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Anne Enright: The Gathering

Veronica Hegarty is thirty-nine years old. Her brother has just killed himself by drowning off the coast of Brighton and her marriage is falling apart. Her story is nominally about trying to explain why Liam, her brother, did kill himself and what led him to suicide. However, it is also about trying to sort her own life out and explain it and also to examine the life of her fairly dysfunctional family. Veronica is the seventh of twelve children. All big families are the same, she says. There is always a drunk. There is always someone who has been interfered with, as a child. There is always a colossal success, with several houses in various countries to which no one is ever invited. There is a mysterious sister. Liam is both the drunk and the one who was interfered with as a child though, to be fair to Liam, he is not the only one in the family who drinks. However, there are other dysfunctional members of the family. Mossie is psychotic. Kitty sleeps with lots of men, and she loves each of them and they are all married and no one knows about Alice. Ernest the priest is no longer a priest or rather, he has renounced the priesthood but wants to tell no-one but his immediate family, not even his bishop. But it all starts with Ada.

We first meet Ada Merriman in a hotel foyer in 1925. Lambert Nugent sees her and thinks that she is beautiful. Other is a wonderful scene, early in the book, where Lambert (known subsequently as Lamb) observes Ada and, eventually, she observes him. This observation goes on for some time and we readers are obviously convinced that this is the beginning of a romance till Enright hits us with a key sentence. She did not marry Nugent, you will be relieved to hear. She married his friend Charlie Spillane. Ada and Charlie are the grandparents of Veronica and her siblings. Lamb is and remains Charlie’s best friend. He marries and has four children but it is not a happy marriage and he remains attracted to Ada. Charlie and Ada remain in love with one another, despite the fact that they have their problems. Both have affairs, Ada with Lamb, Charlie with all and sundry. Their son ends up in an institution. And it is Lamb whom Veronica will find with Liam’s hand on his penis, the source of all Liam’s troubles, Veronica believes. Liam is just eleven months older than Veronica and she considers him her quasi-twin. Liam and Veronica, for reasons which are not entirely clear to them, spend a couple of summers with Ada and Charlie and enjoy themselves very much, despite the fact that Charlie is always out and about. Ada, however, is very loving and caring.

Veronica is married to Tom and they have two daughters. Their relationship has been a bit rocky for sometime. She suspects him of infidelity, though without any evidence for this. Things get worse after Liam’s death, starting with Veronica feeling much less interested in sex. Veronica had had various affairs before, particularly with Michael Weiss, a Jewish man who was easy-going, perhaps too easy-going. Her relationship with her brother had been very close when they were young, as they were the two closest in age, apart from the twins. However, Liam had always been a bit like his grandfather, wayward and somewhat irresponsible. It is Liam who stands up to their father and swears at him, Liam who goes off for a periods and then turns up unannounced, Liam who is arrested by the police, though no-one seems to know why. They go off to England live together in Stoke Newington for a while. However, while Veronica does well at her studies, Liam does badly in his exams and does a series of odd jobs, living in cheap accommodation. Liam gradually becomes an alcoholic, unable to fit in with life. He has numerous affairs but no steady girlfriend. Gradually Veronica sees him less and less, not least because Liam clearly resents Veronica’s happy, successful marriage.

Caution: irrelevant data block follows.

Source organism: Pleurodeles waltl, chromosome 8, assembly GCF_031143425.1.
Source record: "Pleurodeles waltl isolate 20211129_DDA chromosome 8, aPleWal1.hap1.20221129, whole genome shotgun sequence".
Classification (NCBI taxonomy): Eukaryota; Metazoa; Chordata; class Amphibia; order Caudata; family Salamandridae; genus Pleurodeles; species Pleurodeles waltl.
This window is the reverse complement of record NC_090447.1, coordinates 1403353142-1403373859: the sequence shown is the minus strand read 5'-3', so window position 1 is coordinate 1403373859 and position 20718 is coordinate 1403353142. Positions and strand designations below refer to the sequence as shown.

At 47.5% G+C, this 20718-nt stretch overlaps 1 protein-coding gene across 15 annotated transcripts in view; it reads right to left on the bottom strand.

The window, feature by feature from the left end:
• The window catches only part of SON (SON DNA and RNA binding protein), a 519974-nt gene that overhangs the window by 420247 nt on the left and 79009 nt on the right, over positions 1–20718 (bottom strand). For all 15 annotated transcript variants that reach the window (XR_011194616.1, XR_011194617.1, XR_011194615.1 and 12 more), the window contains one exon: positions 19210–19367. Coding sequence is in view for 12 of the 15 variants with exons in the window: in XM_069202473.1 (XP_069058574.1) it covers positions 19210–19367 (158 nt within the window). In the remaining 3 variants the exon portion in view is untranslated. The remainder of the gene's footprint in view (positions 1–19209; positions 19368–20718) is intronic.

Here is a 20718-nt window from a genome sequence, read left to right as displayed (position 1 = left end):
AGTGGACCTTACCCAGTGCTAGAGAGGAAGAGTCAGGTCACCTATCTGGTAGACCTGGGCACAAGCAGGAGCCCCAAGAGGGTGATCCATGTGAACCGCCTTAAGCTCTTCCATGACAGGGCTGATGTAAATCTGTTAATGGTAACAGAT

At the wake and funeral, eight of the nine surviving children and their mother appear. Of the twelve, Stevie died as a baby, Midge, mother of six, has already died as, of course, has Liam. Alice, the mysterious woman that all large families have to have, does not turn up. It is a time for Veronica to assess her life, her marriage, her family, which she does. But, in assessing Liam, she knows where the blame lies. Enright won The Man Booker Prize in 2007 for this novel, much to everyone’s surprise, beating out the favoured, Mr. Pip. Both are excellent works but I think that I would have shared the judges’ view and given it to this book. Not only does it skillfully tell of a family’s secrets and memories and problems, it does it in a very literary way. Enright tends to use an impressionistic technique, jumping backwards and forwards through time, giving her impressions, which may or may not be reliable (as she admits several times), not sticking it chronology but to how Veronica thinks of the issues, both past and present. It works very well as a masterful story and as a portrait of a family.

Publishing history

First published 2007 by Jonathan Cape